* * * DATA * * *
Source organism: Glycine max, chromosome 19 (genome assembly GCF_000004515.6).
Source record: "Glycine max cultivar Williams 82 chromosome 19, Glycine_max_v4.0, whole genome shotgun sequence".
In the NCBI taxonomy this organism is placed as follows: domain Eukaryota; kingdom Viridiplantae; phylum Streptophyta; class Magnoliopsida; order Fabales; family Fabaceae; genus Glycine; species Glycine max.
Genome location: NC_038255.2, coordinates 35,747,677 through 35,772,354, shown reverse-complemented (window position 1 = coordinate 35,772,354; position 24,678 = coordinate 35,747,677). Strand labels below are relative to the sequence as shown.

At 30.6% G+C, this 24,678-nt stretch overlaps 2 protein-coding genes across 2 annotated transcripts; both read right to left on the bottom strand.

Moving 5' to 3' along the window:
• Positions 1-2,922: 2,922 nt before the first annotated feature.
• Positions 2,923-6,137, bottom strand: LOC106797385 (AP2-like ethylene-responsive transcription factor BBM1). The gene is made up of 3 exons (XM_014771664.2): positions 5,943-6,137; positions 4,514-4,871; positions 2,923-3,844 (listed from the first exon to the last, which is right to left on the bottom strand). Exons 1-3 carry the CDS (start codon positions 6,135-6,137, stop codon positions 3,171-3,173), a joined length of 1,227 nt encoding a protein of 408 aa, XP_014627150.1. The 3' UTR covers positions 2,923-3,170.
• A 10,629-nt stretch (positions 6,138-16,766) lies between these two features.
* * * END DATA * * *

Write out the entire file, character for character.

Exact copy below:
Source organism: Glycine max, chromosome 19 (genome assembly GCF_000004515.6).
Source record: "Glycine max cultivar Williams 82 chromosome 19, Glycine_max_v4.0, whole genome shotgun sequence".
In the NCBI taxonomy this organism is placed as follows: domain Eukaryota; kingdom Viridiplantae; phylum Streptophyta; class Magnoliopsida; order Fabales; family Fabaceae; genus Glycine; species Glycine max.
Genome location: NC_038255.2, coordinates 35,747,677 through 35,772,354, shown reverse-complemented (window position 1 = coordinate 35,772,354; position 24,678 = coordinate 35,747,677). Strand labels below are relative to the sequence as shown.

At 30.6% G+C, this 24,678-nt stretch overlaps 2 protein-coding genes across 2 annotated transcripts; both read right to left on the bottom strand.

Moving 5' to 3' along the window:
• Positions 1-2,922: 2,922 nt before the first annotated feature.
• Positions 2,923-6,137, bottom strand: LOC106797385 (AP2-like ethylene-responsive transcription factor BBM1). The gene is made up of 3 exons (XM_014771664.2): positions 5,943-6,137; positions 4,514-4,871; positions 2,923-3,844 (listed from the first exon to the last, which is right to left on the bottom strand). Exons 1-3 carry the CDS (start codon positions 6,135-6,137, stop codon positions 3,171-3,173), a joined length of 1,227 nt encoding a protein of 408 aa, XP_014627150.1. The 3' UTR covers positions 2,923-3,170.
• A 10,629-nt stretch (positions 6,138-16,766) lies between these two features.